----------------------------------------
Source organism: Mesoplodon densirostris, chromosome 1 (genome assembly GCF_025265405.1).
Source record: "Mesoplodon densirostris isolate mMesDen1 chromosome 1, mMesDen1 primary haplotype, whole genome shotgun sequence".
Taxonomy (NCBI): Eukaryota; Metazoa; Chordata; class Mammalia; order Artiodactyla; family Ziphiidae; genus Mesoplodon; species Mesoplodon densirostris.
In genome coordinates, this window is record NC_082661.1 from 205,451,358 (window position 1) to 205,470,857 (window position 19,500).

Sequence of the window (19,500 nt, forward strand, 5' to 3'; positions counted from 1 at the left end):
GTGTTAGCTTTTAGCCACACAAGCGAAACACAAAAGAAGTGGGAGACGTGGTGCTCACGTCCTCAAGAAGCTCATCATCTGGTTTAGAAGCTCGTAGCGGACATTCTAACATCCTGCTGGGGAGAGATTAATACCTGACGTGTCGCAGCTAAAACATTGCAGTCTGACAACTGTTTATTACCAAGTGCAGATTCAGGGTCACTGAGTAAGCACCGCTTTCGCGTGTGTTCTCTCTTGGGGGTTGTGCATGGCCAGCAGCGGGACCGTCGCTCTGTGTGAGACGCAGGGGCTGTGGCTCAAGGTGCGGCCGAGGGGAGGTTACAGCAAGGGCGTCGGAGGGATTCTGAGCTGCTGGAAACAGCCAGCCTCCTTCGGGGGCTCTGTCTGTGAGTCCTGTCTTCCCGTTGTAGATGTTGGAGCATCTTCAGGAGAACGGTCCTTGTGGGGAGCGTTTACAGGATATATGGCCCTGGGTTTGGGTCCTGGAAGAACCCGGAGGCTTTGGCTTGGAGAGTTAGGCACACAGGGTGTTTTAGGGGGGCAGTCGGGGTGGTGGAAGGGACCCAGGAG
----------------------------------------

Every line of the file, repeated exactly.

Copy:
Source organism: Mesoplodon densirostris, chromosome 1 (genome assembly GCF_025265405.1).
Source record: "Mesoplodon densirostris isolate mMesDen1 chromosome 1, mMesDen1 primary haplotype, whole genome shotgun sequence".
Taxonomy (NCBI): Eukaryota; Metazoa; Chordata; class Mammalia; order Artiodactyla; family Ziphiidae; genus Mesoplodon; species Mesoplodon densirostris.
In genome coordinates, this window is record NC_082661.1 from 205,451,358 (window position 1) to 205,470,857 (window position 19,500).

Sequence of the window (19,500 nt, forward strand, 5' to 3'; positions counted from 1 at the left end):
GTGTTAGCTTTTAGCCACACAAGCGAAACACAAAAGAAGTGGGAGACGTGGTGCTCACGTCCTCAAGAAGCTCATCATCTGGTTTAGAAGCTCGTAGCGGACATTCTAACATCCTGCTGGGGAGAGATTAATACCTGACGTGTCGCAGCTAAAACATTGCAGTCTGACAACTGTTTATTACCAAGTGCAGATTCAGGGTCACTGAGTAAGCACCGCTTTCGCGTGTGTTCTCTCTTGGGGGTTGTGCATGGCCAGCAGCGGGACCGTCGCTCTGTGTGAGACGCAGGGGCTGTGGCTCAAGGTGCGGCCGAGGGGAGGTTACAGCAAGGGCGTCGGAGGGATTCTGAGCTGCTGGAAACAGCCAGCCTCCTTCGGGGGCTCTGTCTGTGAGTCCTGTCTTCCCGTTGTAGATGTTGGAGCATCTTCAGGAGAACGGTCCTTGTGGGGAGCGTTTACAGGATATATGGCCCTGGGTTTGGGTCCTGGAAGAACCCGGAGGCTTTGGCTTGGAGAGTTAGGCACACAGGGTGTTTTAGGGGGGCAGTCGGGGTGGTGGAAGGGACCCAGGAG